In general, we consider a dog to be senior once he or she has reached the age of 8 years, but this should really take into account the breed. Larger dog breeds will reach a senior age sooner than smaller dog breeds, since larger dog breeds also live a bit shorter on average.
It's important to keep a close eye on ageing signs of your dog. Examples of this include joint pain or stiffness, teeth problems or the appearance of age-related disease*. These symptoms might indicate it's the right time to switch to a senior food, if you haven't already done so.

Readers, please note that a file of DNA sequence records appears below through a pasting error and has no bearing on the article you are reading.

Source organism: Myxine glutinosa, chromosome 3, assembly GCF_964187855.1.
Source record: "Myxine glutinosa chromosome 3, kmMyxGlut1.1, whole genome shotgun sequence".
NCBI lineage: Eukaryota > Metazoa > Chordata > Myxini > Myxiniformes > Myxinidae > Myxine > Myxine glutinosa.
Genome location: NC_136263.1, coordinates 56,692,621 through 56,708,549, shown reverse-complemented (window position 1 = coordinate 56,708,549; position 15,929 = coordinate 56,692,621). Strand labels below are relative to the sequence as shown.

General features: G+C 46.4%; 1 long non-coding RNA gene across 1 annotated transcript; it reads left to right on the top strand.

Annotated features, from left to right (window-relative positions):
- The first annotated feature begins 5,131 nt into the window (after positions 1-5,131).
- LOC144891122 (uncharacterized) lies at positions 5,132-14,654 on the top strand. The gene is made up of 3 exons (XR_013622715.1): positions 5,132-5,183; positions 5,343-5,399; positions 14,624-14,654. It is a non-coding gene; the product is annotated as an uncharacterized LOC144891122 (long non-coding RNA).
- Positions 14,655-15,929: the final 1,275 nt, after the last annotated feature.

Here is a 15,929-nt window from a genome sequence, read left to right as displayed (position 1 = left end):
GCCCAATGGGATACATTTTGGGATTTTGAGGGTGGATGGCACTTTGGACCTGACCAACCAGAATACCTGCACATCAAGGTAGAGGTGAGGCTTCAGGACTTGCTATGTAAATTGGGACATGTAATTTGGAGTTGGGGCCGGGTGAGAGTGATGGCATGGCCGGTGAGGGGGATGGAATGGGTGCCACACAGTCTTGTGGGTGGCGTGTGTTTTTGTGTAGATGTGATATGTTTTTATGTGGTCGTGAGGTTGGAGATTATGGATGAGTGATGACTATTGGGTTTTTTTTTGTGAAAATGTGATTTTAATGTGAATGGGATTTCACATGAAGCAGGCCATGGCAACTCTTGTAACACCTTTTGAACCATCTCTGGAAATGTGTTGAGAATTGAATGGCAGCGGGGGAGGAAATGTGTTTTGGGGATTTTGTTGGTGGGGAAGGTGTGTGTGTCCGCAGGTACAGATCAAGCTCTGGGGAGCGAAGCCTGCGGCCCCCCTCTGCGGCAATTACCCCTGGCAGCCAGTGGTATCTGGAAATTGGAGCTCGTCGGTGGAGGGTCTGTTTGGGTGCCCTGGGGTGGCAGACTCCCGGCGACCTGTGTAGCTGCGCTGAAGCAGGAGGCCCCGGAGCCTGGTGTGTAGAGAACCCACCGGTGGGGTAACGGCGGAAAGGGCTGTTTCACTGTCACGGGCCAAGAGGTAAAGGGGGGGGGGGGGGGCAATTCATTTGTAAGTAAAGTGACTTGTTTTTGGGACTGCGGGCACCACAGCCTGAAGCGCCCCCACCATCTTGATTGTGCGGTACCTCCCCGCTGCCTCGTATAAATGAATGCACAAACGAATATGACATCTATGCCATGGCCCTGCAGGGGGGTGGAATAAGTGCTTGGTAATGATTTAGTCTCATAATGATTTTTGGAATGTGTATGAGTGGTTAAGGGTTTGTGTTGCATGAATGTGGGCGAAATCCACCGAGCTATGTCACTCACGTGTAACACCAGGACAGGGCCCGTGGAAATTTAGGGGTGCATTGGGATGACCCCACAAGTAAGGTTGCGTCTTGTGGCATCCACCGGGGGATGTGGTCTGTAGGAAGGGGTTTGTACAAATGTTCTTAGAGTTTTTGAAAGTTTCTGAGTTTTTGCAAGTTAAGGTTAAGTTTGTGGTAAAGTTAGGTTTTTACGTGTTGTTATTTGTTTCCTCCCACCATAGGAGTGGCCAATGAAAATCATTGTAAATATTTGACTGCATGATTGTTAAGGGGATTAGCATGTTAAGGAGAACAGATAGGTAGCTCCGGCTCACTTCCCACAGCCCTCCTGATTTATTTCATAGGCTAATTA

Our lower-calorie, grain-free senior recipes are perfect for older dogs. That's because they're full of lean protein and provide a rich source of Omega 3, which is good for aging brains. Our senior recipes also contain glucosamine and chondroitin, which support joint health. To measure the ideal portion size for your dog, we recommend you follow the guidelines on our packaging.
Can a senior dog eat adult dog food, or vice versa? Absolutely! Just bear in mind that older dogs tend to be less active. And, because they need less energy during the day, you'll need to cut back a bit on their daily intake to prevent them becoming overweight.
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